Supported by a $500,000 grant from the Henry Luce Foundation, the Public Scholarship Project will assemble an interdisciplinary Working Group which will meet regularly and collaborate over a period of three years. The project Working Group includes prominent scholars from a variety of fields and disciplines. During this time, they will develop new ways of studying and understanding religion in the digital age. “It’s not just about the way religion is being made and re-made through modern media, it is also about how we can use digital media as scholars and professionals to transform our work,” said Deborah Whitehead of CU’s Department of Religious Studies, one of the project’s directors. “Our Working Group is made up of people who can contribute a great deal through their own research, but who can in turn have influence in the academic world to change the way Universities think about and do research on religion,” notes Hoover.

The Project will work directly on that goal by holding faculty and student “best practice” workshops in its final year and developing a “white paper” of recommendations to colleges and Universities, Hoover added. Alongside their research efforts, the project’s team will develop a new web platform designed specifically for academic collaboration, idea development, and multi-platform communication, including digital, print, video, and interactive forms.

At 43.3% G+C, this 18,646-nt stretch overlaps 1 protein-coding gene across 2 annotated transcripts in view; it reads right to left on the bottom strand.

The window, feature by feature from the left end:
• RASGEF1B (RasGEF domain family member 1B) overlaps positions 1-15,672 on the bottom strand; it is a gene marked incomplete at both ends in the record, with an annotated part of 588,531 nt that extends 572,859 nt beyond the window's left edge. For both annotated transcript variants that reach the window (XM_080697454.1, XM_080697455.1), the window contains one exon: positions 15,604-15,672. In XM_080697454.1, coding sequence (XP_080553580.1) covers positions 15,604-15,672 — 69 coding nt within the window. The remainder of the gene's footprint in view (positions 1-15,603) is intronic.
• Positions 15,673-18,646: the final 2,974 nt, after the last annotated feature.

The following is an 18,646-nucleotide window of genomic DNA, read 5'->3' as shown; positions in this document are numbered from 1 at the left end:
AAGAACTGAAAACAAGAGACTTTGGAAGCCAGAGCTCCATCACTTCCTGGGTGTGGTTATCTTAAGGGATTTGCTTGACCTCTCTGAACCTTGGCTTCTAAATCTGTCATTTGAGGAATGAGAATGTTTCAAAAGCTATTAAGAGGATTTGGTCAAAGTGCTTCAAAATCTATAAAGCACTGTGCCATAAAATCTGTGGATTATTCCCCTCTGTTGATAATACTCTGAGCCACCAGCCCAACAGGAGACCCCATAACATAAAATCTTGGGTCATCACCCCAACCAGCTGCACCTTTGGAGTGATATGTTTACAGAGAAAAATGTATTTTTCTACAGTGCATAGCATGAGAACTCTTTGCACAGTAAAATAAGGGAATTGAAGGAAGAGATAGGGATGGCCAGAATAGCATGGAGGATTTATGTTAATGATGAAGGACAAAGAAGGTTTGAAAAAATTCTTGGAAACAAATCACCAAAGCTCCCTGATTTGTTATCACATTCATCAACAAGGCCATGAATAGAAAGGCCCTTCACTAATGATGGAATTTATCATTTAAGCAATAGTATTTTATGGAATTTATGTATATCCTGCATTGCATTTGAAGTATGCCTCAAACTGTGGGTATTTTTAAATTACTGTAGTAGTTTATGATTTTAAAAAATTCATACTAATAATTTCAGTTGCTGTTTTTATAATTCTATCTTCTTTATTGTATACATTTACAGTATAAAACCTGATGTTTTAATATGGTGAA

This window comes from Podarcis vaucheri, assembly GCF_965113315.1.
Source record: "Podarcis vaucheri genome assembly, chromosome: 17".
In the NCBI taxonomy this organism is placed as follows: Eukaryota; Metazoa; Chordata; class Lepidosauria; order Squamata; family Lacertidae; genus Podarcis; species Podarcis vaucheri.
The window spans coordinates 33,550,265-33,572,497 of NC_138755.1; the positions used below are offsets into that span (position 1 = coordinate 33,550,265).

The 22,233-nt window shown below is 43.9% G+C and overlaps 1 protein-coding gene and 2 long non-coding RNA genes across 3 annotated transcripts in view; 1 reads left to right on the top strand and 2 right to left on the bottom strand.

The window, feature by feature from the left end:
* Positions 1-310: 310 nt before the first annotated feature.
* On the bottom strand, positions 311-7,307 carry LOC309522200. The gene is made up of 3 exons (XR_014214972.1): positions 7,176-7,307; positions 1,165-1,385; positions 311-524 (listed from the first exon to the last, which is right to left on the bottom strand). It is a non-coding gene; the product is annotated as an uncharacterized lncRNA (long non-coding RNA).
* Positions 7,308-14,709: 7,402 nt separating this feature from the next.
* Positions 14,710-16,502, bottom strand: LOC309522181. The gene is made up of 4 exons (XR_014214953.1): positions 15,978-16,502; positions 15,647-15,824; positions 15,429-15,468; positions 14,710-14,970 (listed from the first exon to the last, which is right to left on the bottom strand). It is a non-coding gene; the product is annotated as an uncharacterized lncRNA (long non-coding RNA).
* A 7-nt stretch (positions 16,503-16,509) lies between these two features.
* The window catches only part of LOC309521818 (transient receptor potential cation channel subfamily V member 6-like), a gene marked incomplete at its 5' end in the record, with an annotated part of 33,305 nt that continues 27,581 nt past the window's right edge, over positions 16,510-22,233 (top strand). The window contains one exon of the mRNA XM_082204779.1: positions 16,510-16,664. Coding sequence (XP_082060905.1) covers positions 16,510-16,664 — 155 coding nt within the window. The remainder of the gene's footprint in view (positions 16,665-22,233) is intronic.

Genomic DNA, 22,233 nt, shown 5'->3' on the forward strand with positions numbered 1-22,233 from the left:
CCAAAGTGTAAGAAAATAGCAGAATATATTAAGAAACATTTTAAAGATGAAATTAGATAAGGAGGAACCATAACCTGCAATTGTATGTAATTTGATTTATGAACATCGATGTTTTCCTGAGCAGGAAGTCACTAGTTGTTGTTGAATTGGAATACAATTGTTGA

“We’re particularly excited about this project because it takes such excellent advantage of the resources in our new College of Media, Communication, and Information at CU,” said Lori Bergen, CMCI Dean. “We have faculty and students across our departments who will be really interested teaming up with this Project’s Working Group in its important efforts.” 

The Working Group will also interact with wider networks of academics and practitioners, hosting seminars and workshops on the Boulder campus and at relevant meetings that will engage important innovators in journalism, creative arts, digital practice, and public education. “Religions today exist to the extent that they exist in the media,” said Center Associate Director Nabil Echchaibi. “It is simply the case that to understand religions today we have to understand how they are mediated, how they use media and how they are understood through media.  We all know that there is more religion in public all the time. That automatically means media.”